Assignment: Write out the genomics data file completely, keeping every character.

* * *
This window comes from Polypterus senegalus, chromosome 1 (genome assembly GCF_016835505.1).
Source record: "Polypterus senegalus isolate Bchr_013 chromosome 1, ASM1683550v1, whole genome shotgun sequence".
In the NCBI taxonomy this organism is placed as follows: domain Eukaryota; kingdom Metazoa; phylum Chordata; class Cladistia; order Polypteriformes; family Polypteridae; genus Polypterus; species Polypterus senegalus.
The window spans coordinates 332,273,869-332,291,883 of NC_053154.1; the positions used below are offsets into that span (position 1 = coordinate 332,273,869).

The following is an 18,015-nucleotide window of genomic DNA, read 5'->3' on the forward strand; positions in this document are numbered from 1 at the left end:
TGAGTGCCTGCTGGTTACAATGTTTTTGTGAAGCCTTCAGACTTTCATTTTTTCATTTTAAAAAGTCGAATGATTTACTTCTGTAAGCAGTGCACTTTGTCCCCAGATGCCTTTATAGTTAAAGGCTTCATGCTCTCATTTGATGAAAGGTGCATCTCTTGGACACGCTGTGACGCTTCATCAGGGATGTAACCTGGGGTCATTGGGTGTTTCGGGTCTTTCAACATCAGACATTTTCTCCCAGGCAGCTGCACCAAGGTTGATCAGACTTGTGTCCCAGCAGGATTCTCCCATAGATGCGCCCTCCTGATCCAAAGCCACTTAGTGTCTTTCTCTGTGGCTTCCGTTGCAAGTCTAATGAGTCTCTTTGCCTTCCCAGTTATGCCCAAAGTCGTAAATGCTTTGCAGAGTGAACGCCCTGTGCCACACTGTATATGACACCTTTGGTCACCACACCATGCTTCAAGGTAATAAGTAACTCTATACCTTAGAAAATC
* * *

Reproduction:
This window comes from Polypterus senegalus, chromosome 1 (genome assembly GCF_016835505.1).
Source record: "Polypterus senegalus isolate Bchr_013 chromosome 1, ASM1683550v1, whole genome shotgun sequence".
In the NCBI taxonomy this organism is placed as follows: domain Eukaryota; kingdom Metazoa; phylum Chordata; class Cladistia; order Polypteriformes; family Polypteridae; genus Polypterus; species Polypterus senegalus.
The window spans coordinates 332,273,869-332,291,883 of NC_053154.1; the positions used below are offsets into that span (position 1 = coordinate 332,273,869).

The following is an 18,015-nucleotide window of genomic DNA, read 5'->3' on the forward strand; positions in this document are numbered from 1 at the left end:
TGAGTGCCTGCTGGTTACAATGTTTTTGTGAAGCCTTCAGACTTTCATTTTTTCATTTTAAAAAGTCGAATGATTTACTTCTGTAAGCAGTGCACTTTGTCCCCAGATGCCTTTATAGTTAAAGGCTTCATGCTCTCATTTGATGAAAGGTGCATCTCTTGGACACGCTGTGACGCTTCATCAGGGATGTAACCTGGGGTCATTGGGTGTTTCGGGTCTTTCAACATCAGACATTTTCTCCCAGGCAGCTGCACCAAGGTTGATCAGACTTGTGTCCCAGCAGGATTCTCCCATAGATGCGCCCTCCTGATCCAAAGCCACTTAGTGTCTTTCTCTGTGGCTTCCGTTGCAAGTCTAATGAGTCTCTTTGCCTTCCCAGTTATGCCCAAAGTCGTAAATGCTTTGCAGAGTGAACGCCCTGTGCCACACTGTATATGACACCTTTGGTCACCACACCATGCTTCAAGGTAATAAGTAACTCTATACCTTAGAAAATC